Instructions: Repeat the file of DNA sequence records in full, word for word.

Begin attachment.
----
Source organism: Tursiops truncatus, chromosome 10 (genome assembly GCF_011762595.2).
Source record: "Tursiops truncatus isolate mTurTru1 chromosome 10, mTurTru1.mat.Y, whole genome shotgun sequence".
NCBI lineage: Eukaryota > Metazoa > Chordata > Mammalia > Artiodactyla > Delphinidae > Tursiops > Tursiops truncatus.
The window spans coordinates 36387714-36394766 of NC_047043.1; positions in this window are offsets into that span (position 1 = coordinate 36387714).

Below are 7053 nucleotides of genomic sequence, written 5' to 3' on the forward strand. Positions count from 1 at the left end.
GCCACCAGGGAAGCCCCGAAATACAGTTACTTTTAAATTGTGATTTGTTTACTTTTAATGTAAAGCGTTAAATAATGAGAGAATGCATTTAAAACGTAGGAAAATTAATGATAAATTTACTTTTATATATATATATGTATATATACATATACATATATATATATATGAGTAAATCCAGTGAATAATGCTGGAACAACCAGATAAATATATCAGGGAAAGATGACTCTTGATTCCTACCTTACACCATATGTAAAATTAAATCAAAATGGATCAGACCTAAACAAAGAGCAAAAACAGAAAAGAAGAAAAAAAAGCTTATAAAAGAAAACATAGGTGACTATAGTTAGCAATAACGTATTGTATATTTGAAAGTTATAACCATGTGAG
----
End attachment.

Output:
Source organism: Tursiops truncatus, chromosome 10 (genome assembly GCF_011762595.2).
Source record: "Tursiops truncatus isolate mTurTru1 chromosome 10, mTurTru1.mat.Y, whole genome shotgun sequence".
NCBI lineage: Eukaryota > Metazoa > Chordata > Mammalia > Artiodactyla > Delphinidae > Tursiops > Tursiops truncatus.
The window spans coordinates 36387714-36394766 of NC_047043.1; positions in this window are offsets into that span (position 1 = coordinate 36387714).

Below are 7053 nucleotides of genomic sequence, written 5' to 3' on the forward strand. Positions count from 1 at the left end.
GCCACCAGGGAAGCCCCGAAATACAGTTACTTTTAAATTGTGATTTGTTTACTTTTAATGTAAAGCGTTAAATAATGAGAGAATGCATTTAAAACGTAGGAAAATTAATGATAAATTTACTTTTATATATATATATGTATATATACATATACATATATATATATATGAGTAAATCCAGTGAATAATGCTGGAACAACCAGATAAATATATCAGGGAAAGATGACTCTTGATTCCTACCTTACACCATATGTAAAATTAAATCAAAATGGATCAGACCTAAACAAAGAGCAAAAACAGAAAAGAAGAAAAAAAAGCTTATAAAAGAAAACATAGGTGACTATAGTTAGCAATAACGTATTGTATATTTGAAAGTTATAACCATGTGAG